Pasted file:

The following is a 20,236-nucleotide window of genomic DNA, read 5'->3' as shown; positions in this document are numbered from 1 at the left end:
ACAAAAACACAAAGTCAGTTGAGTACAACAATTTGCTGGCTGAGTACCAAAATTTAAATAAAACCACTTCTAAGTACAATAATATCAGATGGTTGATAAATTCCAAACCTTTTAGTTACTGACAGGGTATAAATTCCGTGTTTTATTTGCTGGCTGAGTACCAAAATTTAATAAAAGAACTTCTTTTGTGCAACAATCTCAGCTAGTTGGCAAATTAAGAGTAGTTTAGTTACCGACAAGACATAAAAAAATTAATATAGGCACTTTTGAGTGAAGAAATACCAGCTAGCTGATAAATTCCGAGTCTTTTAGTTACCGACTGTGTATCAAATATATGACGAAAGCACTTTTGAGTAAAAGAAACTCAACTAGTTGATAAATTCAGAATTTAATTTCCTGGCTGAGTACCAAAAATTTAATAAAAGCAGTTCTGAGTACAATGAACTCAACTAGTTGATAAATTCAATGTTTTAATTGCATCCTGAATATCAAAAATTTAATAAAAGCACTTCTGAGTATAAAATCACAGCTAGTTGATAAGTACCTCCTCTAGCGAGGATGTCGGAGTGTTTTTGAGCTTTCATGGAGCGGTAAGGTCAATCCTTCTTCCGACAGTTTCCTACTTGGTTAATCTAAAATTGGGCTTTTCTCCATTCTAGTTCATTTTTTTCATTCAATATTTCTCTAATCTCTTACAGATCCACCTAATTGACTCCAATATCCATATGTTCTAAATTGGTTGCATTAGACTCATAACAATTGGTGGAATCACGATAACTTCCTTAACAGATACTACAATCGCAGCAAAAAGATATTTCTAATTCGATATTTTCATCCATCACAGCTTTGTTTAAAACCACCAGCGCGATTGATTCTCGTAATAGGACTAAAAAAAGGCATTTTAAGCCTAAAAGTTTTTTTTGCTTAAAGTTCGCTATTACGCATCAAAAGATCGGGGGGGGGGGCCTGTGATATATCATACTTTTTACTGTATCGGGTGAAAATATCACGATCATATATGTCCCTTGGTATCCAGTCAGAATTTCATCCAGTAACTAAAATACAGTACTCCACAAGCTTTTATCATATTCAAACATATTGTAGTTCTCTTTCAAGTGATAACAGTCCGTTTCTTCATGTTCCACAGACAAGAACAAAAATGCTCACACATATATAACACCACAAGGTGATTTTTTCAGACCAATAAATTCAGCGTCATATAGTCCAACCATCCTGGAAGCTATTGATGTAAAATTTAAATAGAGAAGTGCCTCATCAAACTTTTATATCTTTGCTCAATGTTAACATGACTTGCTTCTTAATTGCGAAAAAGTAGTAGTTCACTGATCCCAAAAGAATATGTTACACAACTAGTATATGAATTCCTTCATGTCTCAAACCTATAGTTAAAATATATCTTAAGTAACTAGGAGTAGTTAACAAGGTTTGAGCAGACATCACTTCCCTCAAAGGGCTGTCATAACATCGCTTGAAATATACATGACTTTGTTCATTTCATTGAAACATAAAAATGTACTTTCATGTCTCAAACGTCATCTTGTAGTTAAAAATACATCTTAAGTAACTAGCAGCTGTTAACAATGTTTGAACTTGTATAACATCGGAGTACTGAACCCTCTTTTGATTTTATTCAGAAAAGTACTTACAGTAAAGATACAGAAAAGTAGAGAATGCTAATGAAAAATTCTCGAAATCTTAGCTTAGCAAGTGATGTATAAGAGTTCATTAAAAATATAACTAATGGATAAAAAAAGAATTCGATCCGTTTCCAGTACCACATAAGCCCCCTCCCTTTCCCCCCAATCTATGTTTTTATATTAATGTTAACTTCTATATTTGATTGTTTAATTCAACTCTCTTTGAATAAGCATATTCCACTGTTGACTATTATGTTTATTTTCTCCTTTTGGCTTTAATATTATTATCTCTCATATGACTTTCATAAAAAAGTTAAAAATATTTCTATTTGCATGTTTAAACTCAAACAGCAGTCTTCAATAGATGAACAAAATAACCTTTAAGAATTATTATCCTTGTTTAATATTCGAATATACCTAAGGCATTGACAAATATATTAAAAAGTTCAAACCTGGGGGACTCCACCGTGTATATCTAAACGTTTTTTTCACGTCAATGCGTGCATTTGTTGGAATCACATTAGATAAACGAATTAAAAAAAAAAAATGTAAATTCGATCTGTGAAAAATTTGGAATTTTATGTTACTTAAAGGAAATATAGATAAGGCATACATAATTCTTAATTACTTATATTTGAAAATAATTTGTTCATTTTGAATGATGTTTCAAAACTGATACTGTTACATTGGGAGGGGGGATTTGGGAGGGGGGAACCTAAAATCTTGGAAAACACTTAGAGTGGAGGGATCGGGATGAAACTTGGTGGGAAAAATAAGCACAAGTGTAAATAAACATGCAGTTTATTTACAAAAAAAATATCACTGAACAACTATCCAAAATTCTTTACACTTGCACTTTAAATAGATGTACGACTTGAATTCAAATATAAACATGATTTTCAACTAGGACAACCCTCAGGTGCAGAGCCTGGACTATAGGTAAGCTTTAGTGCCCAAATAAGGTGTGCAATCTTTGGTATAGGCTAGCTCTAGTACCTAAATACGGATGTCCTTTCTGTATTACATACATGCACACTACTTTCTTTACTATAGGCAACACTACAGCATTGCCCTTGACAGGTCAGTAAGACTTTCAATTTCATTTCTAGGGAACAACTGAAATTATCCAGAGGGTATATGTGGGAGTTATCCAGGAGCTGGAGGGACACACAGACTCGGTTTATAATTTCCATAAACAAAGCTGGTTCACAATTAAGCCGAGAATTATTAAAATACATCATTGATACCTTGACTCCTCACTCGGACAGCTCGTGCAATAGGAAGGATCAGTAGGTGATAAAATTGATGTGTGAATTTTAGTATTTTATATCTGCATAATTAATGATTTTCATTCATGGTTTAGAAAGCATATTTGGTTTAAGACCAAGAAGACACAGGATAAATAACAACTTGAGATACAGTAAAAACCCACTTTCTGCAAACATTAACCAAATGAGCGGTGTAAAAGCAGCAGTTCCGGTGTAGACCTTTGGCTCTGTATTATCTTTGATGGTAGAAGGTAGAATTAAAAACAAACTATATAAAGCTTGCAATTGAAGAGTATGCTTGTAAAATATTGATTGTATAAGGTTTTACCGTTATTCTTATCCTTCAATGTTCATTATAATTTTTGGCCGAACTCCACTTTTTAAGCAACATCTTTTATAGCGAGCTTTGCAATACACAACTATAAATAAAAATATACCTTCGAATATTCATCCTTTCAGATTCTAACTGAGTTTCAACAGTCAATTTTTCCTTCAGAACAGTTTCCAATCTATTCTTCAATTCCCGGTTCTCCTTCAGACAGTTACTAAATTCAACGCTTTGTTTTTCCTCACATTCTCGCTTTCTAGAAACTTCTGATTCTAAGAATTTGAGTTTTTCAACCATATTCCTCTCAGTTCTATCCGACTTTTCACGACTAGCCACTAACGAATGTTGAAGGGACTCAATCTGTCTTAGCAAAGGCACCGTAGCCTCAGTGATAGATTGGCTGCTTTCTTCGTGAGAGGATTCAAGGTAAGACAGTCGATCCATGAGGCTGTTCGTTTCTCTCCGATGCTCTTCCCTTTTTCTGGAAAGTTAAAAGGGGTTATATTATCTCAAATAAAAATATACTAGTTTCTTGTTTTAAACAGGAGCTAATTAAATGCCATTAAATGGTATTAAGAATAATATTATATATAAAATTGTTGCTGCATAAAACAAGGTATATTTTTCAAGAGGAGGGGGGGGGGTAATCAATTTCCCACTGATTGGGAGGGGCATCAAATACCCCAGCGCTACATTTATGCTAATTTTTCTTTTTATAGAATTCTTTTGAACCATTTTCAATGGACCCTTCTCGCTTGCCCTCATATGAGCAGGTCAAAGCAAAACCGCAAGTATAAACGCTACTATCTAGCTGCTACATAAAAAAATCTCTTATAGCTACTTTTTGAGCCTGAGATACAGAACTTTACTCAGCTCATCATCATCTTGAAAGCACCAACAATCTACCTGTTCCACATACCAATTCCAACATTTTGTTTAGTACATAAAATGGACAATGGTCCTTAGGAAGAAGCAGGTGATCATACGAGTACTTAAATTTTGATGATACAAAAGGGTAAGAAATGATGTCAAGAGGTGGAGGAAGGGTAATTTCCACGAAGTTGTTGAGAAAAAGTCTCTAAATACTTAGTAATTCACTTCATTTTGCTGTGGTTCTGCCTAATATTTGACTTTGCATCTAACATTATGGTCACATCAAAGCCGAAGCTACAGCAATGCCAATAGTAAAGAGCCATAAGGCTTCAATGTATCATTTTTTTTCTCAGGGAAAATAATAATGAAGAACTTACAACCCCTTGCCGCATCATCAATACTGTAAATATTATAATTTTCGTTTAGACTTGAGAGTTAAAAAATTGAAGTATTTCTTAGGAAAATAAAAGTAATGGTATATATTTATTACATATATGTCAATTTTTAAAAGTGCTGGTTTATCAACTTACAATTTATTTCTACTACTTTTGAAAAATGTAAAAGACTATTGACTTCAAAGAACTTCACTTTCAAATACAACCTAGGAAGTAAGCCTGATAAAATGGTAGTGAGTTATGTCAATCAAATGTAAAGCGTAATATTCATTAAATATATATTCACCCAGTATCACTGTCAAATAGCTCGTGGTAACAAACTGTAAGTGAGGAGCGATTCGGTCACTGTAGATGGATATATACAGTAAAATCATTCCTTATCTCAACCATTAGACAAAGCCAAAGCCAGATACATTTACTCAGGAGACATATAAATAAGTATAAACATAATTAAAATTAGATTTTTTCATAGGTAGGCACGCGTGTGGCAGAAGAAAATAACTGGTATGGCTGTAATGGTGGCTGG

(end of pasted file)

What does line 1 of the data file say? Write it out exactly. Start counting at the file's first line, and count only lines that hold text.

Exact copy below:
The following is a 20,236-nucleotide window of genomic DNA, read 5'->3' as shown; positions in this document are numbered from 1 at the left end: